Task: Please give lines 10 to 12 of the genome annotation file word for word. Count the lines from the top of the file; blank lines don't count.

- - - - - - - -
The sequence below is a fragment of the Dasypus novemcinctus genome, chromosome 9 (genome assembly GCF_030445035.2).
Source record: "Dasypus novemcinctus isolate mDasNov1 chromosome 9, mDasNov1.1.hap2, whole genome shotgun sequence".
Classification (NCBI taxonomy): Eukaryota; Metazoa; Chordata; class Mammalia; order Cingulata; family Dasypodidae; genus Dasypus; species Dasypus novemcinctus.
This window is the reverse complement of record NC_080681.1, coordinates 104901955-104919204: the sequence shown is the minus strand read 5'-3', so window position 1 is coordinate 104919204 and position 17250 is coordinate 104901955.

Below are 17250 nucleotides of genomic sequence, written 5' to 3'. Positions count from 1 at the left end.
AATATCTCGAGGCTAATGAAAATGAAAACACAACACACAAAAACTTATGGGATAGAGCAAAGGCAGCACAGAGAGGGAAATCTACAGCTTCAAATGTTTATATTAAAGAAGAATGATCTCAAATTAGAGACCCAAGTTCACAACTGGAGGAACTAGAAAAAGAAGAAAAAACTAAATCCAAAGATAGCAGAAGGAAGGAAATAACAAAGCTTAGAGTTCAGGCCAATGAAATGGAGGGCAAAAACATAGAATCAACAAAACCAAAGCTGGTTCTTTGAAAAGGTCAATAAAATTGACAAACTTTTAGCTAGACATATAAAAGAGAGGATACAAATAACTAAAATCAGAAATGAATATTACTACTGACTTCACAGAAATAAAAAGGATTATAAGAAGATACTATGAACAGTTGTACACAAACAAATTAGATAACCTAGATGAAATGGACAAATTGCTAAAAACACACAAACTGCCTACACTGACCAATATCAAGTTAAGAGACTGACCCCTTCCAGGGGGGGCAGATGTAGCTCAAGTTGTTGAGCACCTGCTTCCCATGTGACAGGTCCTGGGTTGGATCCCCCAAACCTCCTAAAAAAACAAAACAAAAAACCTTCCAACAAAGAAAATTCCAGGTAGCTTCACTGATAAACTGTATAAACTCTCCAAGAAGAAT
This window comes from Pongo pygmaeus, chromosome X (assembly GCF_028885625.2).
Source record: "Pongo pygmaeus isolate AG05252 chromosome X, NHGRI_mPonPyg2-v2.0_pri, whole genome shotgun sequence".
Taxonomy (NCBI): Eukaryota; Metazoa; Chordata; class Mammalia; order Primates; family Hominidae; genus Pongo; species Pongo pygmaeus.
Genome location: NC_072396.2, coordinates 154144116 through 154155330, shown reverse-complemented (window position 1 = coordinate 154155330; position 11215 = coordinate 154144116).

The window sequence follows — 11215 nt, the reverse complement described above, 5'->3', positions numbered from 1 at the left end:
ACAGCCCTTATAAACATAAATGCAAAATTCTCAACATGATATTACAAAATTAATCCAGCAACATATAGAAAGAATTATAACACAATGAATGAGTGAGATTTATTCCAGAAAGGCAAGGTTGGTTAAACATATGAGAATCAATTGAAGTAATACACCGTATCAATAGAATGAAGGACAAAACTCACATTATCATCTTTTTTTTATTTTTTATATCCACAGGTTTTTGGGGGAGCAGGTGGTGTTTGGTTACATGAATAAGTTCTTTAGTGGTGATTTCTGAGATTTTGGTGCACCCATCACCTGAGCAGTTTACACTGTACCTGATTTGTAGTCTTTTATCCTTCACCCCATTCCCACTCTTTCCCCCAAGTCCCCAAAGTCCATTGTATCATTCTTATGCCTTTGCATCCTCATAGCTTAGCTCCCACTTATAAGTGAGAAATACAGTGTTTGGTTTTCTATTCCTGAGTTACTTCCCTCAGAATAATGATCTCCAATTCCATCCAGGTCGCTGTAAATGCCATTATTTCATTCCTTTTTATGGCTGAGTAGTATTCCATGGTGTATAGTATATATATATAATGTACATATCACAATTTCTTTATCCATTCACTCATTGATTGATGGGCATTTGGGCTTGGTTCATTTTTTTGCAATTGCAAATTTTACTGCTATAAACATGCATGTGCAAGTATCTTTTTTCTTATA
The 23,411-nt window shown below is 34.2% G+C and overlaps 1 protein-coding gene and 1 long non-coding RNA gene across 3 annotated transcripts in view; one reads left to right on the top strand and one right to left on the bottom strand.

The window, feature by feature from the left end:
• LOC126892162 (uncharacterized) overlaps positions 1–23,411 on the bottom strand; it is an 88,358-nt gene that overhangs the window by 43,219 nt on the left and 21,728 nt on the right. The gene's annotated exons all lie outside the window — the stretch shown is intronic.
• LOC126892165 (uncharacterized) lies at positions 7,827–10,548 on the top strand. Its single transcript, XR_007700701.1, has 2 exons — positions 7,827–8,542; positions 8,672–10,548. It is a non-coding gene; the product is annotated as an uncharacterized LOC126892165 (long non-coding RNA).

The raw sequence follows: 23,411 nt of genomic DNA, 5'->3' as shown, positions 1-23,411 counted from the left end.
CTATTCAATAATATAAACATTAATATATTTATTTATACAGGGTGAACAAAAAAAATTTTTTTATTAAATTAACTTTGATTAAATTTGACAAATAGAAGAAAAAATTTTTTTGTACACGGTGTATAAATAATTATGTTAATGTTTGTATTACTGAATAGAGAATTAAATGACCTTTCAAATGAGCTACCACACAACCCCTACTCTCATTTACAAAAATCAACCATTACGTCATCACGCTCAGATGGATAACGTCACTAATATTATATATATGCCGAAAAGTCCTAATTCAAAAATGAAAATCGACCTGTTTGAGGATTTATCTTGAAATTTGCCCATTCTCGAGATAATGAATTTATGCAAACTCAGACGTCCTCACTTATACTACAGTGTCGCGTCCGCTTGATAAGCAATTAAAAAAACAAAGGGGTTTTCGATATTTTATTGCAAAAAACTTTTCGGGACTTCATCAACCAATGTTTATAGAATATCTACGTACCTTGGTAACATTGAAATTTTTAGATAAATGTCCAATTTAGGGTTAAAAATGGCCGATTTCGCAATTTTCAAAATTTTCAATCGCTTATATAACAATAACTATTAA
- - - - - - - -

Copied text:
Genome location: NC_072396.2, coordinates 154144116 through 154155330, shown reverse-complemented (window position 1 = coordinate 154155330; position 11215 = coordinate 154144116).

The window sequence follows — 11215 nt, the reverse complement described above, 5'->3', positions numbered from 1 at the left end:
ACAGCCCTTATAAACATAAATGCAAAATTCTCAACATGATATTACAAAATTAATCCAGCAACATATAGAAAGAATTATAACACAATGAATGAGTGAGATTTATTCCAGAAAGGCAAGGTTGGTTAAACATATGAGAATCAATTGAAGTAATACACCGTATCAATAGAATGAAGGACAAAACTCACATTATCATCTTTTTTTTATTTTTTATATCCACAGGTTTTTGGGGGAGCAGGTGGTGTTTGGTTACATGAATAAGTTCTTTAGTGGTGATTTCTGAGATTTTGGTGCACCCATCACCTGAGCAGTTTACACTGTACCTGATTTGTAGTCTTTTATCCTTCACCCCATTCCCACTCTTTCCCCCAAGTCCCCAAAGTCCATTGTATCATTCTTATGCCTTTGCATCCTCATAGCTTAGCTCCCACTTATAAGTGAGAAATACAGTGTTTGGTTTTCTATTCCTGAGTTACTTCCCTCAGAATAATGATCTCCAATTCCATCCAGGTCGCTGTAAATGCCATTATTTCATTCCTTTTTATGGCTGAGTAGTATTCCATGGTGTATAGTATATATATATAATGTACATATCACAATTTCTTTATCCATTCACTCATTGATTGATGGGCATTTGGGCTTGGTTCATTTTTTTGCAATTGCAAATTTTACTGCTATAAACATGCATGTGCAAGTATCTTTTTTCTTATA